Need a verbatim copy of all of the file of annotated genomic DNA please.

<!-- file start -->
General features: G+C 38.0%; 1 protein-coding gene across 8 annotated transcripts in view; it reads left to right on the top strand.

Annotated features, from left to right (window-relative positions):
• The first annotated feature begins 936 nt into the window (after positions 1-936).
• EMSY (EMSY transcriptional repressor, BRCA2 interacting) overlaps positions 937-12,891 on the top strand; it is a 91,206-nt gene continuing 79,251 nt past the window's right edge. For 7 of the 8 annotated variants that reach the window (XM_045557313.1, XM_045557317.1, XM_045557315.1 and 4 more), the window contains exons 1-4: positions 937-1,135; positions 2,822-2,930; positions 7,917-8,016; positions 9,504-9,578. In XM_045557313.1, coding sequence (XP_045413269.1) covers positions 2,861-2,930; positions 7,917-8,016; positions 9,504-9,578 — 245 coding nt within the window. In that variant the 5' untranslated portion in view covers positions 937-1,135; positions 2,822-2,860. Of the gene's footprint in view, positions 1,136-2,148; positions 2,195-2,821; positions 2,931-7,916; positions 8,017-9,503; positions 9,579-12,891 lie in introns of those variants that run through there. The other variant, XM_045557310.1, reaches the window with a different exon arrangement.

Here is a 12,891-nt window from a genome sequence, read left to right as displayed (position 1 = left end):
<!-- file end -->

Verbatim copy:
General features: G+C 38.0%; 1 protein-coding gene across 8 annotated transcripts in view; it reads left to right on the top strand.

Annotated features, from left to right (window-relative positions):
• The first annotated feature begins 936 nt into the window (after positions 1-936).
• EMSY (EMSY transcriptional repressor, BRCA2 interacting) overlaps positions 937-12,891 on the top strand; it is a 91,206-nt gene continuing 79,251 nt past the window's right edge. For 7 of the 8 annotated variants that reach the window (XM_045557313.1, XM_045557317.1, XM_045557315.1 and 4 more), the window contains exons 1-4: positions 937-1,135; positions 2,822-2,930; positions 7,917-8,016; positions 9,504-9,578. In XM_045557313.1, coding sequence (XP_045413269.1) covers positions 2,861-2,930; positions 7,917-8,016; positions 9,504-9,578 — 245 coding nt within the window. In that variant the 5' untranslated portion in view covers positions 937-1,135; positions 2,822-2,860. Of the gene's footprint in view, positions 1,136-2,148; positions 2,195-2,821; positions 2,931-7,916; positions 8,017-9,503; positions 9,579-12,891 lie in introns of those variants that run through there. The other variant, XM_045557310.1, reaches the window with a different exon arrangement.

Here is a 12,891-nt window from a genome sequence, read left to right as displayed (position 1 = left end):